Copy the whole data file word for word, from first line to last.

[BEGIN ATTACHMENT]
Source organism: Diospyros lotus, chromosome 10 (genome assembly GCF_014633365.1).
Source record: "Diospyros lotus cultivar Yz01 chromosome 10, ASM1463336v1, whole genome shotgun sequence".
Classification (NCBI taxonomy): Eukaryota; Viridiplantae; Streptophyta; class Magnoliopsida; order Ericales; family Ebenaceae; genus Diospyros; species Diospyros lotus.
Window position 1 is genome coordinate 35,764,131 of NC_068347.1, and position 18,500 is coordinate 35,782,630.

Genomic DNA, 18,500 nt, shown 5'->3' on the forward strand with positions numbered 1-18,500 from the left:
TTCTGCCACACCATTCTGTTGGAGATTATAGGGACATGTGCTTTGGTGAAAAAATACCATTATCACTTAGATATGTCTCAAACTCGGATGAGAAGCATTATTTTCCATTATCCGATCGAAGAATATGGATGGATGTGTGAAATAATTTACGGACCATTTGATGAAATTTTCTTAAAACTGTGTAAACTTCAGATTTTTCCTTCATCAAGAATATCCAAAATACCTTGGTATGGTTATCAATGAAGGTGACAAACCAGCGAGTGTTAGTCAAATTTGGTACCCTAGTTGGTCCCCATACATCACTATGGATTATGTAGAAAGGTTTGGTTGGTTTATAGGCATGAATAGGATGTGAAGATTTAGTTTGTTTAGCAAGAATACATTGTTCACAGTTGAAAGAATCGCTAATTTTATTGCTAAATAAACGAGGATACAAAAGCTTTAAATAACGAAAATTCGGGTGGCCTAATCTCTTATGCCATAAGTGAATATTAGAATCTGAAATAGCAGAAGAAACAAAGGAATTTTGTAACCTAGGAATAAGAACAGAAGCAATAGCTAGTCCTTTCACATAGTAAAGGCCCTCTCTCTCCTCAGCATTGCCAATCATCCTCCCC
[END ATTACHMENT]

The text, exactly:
Source organism: Diospyros lotus, chromosome 10 (genome assembly GCF_014633365.1).
Source record: "Diospyros lotus cultivar Yz01 chromosome 10, ASM1463336v1, whole genome shotgun sequence".
Classification (NCBI taxonomy): Eukaryota; Viridiplantae; Streptophyta; class Magnoliopsida; order Ericales; family Ebenaceae; genus Diospyros; species Diospyros lotus.
Window position 1 is genome coordinate 35,764,131 of NC_068347.1, and position 18,500 is coordinate 35,782,630.

Genomic DNA, 18,500 nt, shown 5'->3' on the forward strand with positions numbered 1-18,500 from the left:
TTCTGCCACACCATTCTGTTGGAGATTATAGGGACATGTGCTTTGGTGAAAAAATACCATTATCACTTAGATATGTCTCAAACTCGGATGAGAAGCATTATTTTCCATTATCCGATCGAAGAATATGGATGGATGTGTGAAATAATTTACGGACCATTTGATGAAATTTTCTTAAAACTGTGTAAACTTCAGATTTTTCCTTCATCAAGAATATCCAAAATACCTTGGTATGGTTATCAATGAAGGTGACAAACCAGCGAGTGTTAGTCAAATTTGGTACCCTAGTTGGTCCCCATACATCACTATGGATTATGTAGAAAGGTTTGGTTGGTTTATAGGCATGAATAGGATGTGAAGATTTAGTTTGTTTAGCAAGAATACATTGTTCACAGTTGAAAGAATCGCTAATTTTATTGCTAAATAAACGAGGATACAAAAGCTTTAAATAACGAAAATTCGGGTGGCCTAATCTCTTATGCCATAAGTGAATATTAGAATCTGAAATAGCAGAAGAAACAAAGGAATTTTGTAACCTAGGAATAAGAACAGAAGCAATAGCTAGTCCTTTCACATAGTAAAGGCCCTCTCTCTCCTCAGCATTGCCAATCATCCTCCCC